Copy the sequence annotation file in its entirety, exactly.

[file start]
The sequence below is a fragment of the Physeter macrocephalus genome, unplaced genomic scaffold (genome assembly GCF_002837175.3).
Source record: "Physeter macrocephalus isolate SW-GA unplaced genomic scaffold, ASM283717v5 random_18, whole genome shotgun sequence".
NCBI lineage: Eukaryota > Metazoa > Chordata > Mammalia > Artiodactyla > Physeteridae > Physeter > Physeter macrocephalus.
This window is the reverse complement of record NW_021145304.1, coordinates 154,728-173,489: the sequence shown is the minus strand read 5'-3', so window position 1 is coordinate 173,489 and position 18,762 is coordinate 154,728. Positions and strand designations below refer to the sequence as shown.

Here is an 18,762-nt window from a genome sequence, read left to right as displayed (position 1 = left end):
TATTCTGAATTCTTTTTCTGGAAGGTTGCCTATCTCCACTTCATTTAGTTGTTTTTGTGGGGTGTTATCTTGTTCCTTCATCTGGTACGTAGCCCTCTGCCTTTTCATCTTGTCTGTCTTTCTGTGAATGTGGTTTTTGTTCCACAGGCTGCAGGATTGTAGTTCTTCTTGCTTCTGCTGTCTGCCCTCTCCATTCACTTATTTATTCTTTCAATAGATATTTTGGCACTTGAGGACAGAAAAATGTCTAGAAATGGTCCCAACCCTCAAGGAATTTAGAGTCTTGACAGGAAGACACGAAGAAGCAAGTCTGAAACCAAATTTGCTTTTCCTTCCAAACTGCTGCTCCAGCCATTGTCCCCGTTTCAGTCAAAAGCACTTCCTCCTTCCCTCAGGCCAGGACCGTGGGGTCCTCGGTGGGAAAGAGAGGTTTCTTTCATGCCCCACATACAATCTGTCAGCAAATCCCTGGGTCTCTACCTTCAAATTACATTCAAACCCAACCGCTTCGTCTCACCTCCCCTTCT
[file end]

The sequence below is a fragment of the Physeter macrocephalus genome, unplaced genomic scaffold (genome assembly GCF_002837175.3).
Source record: "Physeter macrocephalus isolate SW-GA unplaced genomic scaffold, ASM283717v5 random_18, whole genome shotgun sequence".
NCBI lineage: Eukaryota > Metazoa > Chordata > Mammalia > Artiodactyla > Physeteridae > Physeter > Physeter macrocephalus.
This window is the reverse complement of record NW_021145304.1, coordinates 154,728-173,489: the sequence shown is the minus strand read 5'-3', so window position 1 is coordinate 173,489 and position 18,762 is coordinate 154,728. Positions and strand designations below refer to the sequence as shown.

Here is an 18,762-nt window from a genome sequence, read left to right as displayed (position 1 = left end):
TATTCTGAATTCTTTTTCTGGAAGGTTGCCTATCTCCACTTCATTTAGTTGTTTTTGTGGGGTGTTATCTTGTTCCTTCATCTGGTACGTAGCCCTCTGCCTTTTCATCTTGTCTGTCTTTCTGTGAATGTGGTTTTTGTTCCACAGGCTGCAGGATTGTAGTTCTTCTTGCTTCTGCTGTCTGCCCTCTCCATTCACTTATTTATTCTTTCAATAGATATTTTGGCACTTGAGGACAGAAAAATGTCTAGAAATGGTCCCAACCCTCAAGGAATTTAGAGTCTTGACAGGAAGACACGAAGAAGCAAGTCTGAAACCAAATTTGCTTTTCCTTCCAAACTGCTGCTCCAGCCATTGTCCCCGTTTCAGTCAAAAGCACTTCCTCCTTCCCTCAGGCCAGGACCGTGGGGTCCTCGGTGGGAAAGAGAGGTTTCTTTCATGCCCCACATACAATCTGTCAGCAAATCCCTGGGTCTCTACCTTCAAATTACATTCAAACCCAACCGCTTCGTCTCACCTCCCCTTCT